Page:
The Association of U S West Retirees



Warnings in writing
Qwest exec alerted Nacchio to revenue 'problems' before '01
By Jeff Smith, Rocky Mountain News
Tuesday, January 24, 2006

Qwest's president warned then-CEO Joe Nacchio by January 2001 about the "big problems" the Denver telco faced if it couldn't "crank up" its business, according to court documents unsealed Monday.  Former President and Chief Operating Officer Afshin Mohebbi made the warning in writing to Nacchio and then reflected on what he told Nacchio in person around that time in an e-mail to finance executive Robin Szeliga.

"I told him we have done a great job of doing the one-time things and that cannot continue," Mohebbi wrote to Szeliga on Jan. 2, 2001.  "We need the recurring to take off big time by the end of first quarter or we are screwed."

Recurring refers to revenue that is ongoing from quarter to quarter, such as the company's local telephone business, in contrast to one-time sales of fiber-optic capacity or equipment.

Nacchio faces 42 insider-trading charges in connection with selling more than $100 million of Qwest stock in the first five months of 2001.  He has pleaded not guilty.

The documents filed in U.S. District Court in Colorado are possibly some of the strongest pieces of evidence that Nacchio was told by early 2001 that Qwest's business was struggling.

The documents also indicate there were more specific discussions with Nacchio on Jan. 3, 2001, and confirm Mohebbi likely will be a key prosecution witness in the government's insider-trading case against Nacchio.

Of course, Nacchio could have a different recollection of his communications with Mohebbi, and the significance of the information likely will be countered by Nacchio's defense team if the case goes to trial.

Nacchio's lead attorney, Herbert Stern, didn't return a call for comment.

Prosecutors allege Nacchio accelerated his stock sales while in possession of "material" information about how the company was relying on questionable one-time deals to fill significant gaps in its revenue targets.

The magnitude of those deals wasn't disclosed to investors until analysts grew increasingly skeptical of the company's numbers in the summer of 2001.

Qwest was still reporting double-digit revenue growth during its first two quarters of 2001 while other telecommunications companies across the country were weakening.  The telco eventually erased $2.5 billion of revenue from its 2000 and 2001 books.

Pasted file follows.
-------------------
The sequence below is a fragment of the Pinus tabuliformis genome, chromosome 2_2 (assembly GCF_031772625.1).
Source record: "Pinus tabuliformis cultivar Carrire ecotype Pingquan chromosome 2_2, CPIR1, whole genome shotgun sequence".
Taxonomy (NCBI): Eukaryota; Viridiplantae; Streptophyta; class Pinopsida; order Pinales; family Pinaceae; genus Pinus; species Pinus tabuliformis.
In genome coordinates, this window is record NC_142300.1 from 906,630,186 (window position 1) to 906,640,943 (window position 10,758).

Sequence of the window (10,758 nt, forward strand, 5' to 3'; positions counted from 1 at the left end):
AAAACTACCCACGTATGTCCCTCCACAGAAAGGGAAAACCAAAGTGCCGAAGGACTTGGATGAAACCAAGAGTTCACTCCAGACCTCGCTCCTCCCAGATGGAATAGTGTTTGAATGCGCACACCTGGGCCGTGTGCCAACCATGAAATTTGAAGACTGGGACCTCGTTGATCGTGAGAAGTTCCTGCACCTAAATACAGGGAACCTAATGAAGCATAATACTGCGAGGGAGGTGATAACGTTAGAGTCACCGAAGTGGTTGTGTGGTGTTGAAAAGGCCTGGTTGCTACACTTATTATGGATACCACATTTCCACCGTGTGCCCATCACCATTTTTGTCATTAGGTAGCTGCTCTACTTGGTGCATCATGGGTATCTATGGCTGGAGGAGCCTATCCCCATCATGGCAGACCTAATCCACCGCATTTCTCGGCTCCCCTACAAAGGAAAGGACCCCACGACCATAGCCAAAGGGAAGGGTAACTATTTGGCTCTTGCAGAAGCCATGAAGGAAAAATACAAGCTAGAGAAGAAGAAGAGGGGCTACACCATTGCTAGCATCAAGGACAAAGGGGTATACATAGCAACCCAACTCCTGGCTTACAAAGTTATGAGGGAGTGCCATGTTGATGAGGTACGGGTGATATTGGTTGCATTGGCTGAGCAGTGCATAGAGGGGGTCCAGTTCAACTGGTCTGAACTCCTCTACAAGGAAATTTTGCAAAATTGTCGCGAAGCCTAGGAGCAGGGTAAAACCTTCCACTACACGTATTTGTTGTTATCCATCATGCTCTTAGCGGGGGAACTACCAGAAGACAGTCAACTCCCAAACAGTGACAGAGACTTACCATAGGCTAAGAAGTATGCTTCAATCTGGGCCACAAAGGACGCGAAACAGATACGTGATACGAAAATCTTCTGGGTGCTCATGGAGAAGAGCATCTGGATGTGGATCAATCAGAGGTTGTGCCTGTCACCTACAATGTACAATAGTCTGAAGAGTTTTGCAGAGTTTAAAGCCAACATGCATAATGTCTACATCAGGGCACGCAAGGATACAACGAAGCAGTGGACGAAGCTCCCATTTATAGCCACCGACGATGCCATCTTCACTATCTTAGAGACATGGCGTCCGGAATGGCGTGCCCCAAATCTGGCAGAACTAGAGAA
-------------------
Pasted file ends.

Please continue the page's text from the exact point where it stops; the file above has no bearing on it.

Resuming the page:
Nacchio has indicated he wants to use a government-secrets defense, arguing he was optimistic about Qwest's financial condition and prospects because of classified information he possessed.  Nacchio was privvy to government secrets while serving on two top federal telecommunications advisory panels.

The Mohebbi correspondence was included in recent court filings in which U.S. Attorney for Colorado William Leone argued classified information is "wholly irrelevant" to the case because only about 1.5 percent of Qwest's revenues resulted from federal contracts and classified contracts were only a "small subset" of that number.

Furthermore, prosecutors argued all federal contracts -- whether classified or unclassified -- were included in Qwest's forecasts, with classified projects protected by code names such as Ferrari.

The government unit, "like almost every other Qwest business unit, was performing worse than expected, falling short of its plan by as much as $18 million for 2001" at the time Nacchio was selling the stock, prosecutors allege.

Even if Qwest had significant prospects for getting classified government work, "the defendant would still be under a duty to disclose or abstain (from selling stock)," prosecutors added.

Nacchio's defense team said in an unsealed court filing that Nacchio's state of mind will be a "critical aspect" of the case.

"Mr. Nacchio, because of his participation in some of the highest councils of government, was aware not just of secret government contracts which had already been awarded to Qwest, but also of well-formed plans for the government's future business dealings with the company."

His attorneys also argue the government must prove Qwest's financial figures were deliberately false.  The government maintains it doesn't have to prove accounting fraud to make the insider-trading claims stick.

The government has started the process to provide preliminary national security clearance to some of Nacchio's attorneys so they can debrief Nacchio.

But prosecutors argue a "full-blown" use of the so-called Classified Information Procedures Act is unnecessary because "the government does not believe that it will ever be necessary to refer to classified information during the course of this case."

Legal experts say the government-secrets strategy could be effective in giving Nacchio grounds for appeal if he is convicted and the jury wasn't allowed to hear certain evidence.

Steps to obtain preliminary national security clearance include completing a security questionnaire and two fingerprint cards, and undergoing a background check by the FBI.

If Nacchio's defense attorneys clear those hurdles, they would receive a security briefing and space to work within a secure facility in Denver.

Sounding the alarm

  Afshin Mohebbi's memorandum to Joe Nacchio (sometime before Jan. 2, 2001):  Mohebbi expressed concerns about Qwest's ability to meet revenue projections of $5.1 billion for the firstquarter of 2001, saying the telco would need to book $580 million of one-time deals.  "It's doable but if we don't crank up recurring(ongoing revenue) growth by April, we got big problems."

  Mohebbi's e-mail on Jan. 2, 2001, to finance executive Robin Szeliga: "Remember the discussion I had with Joe. . . .We need the recurring (revenues) to take off big time by the end of first quarter or we are screwed.",2777,DRMN_23910_4410478,00.html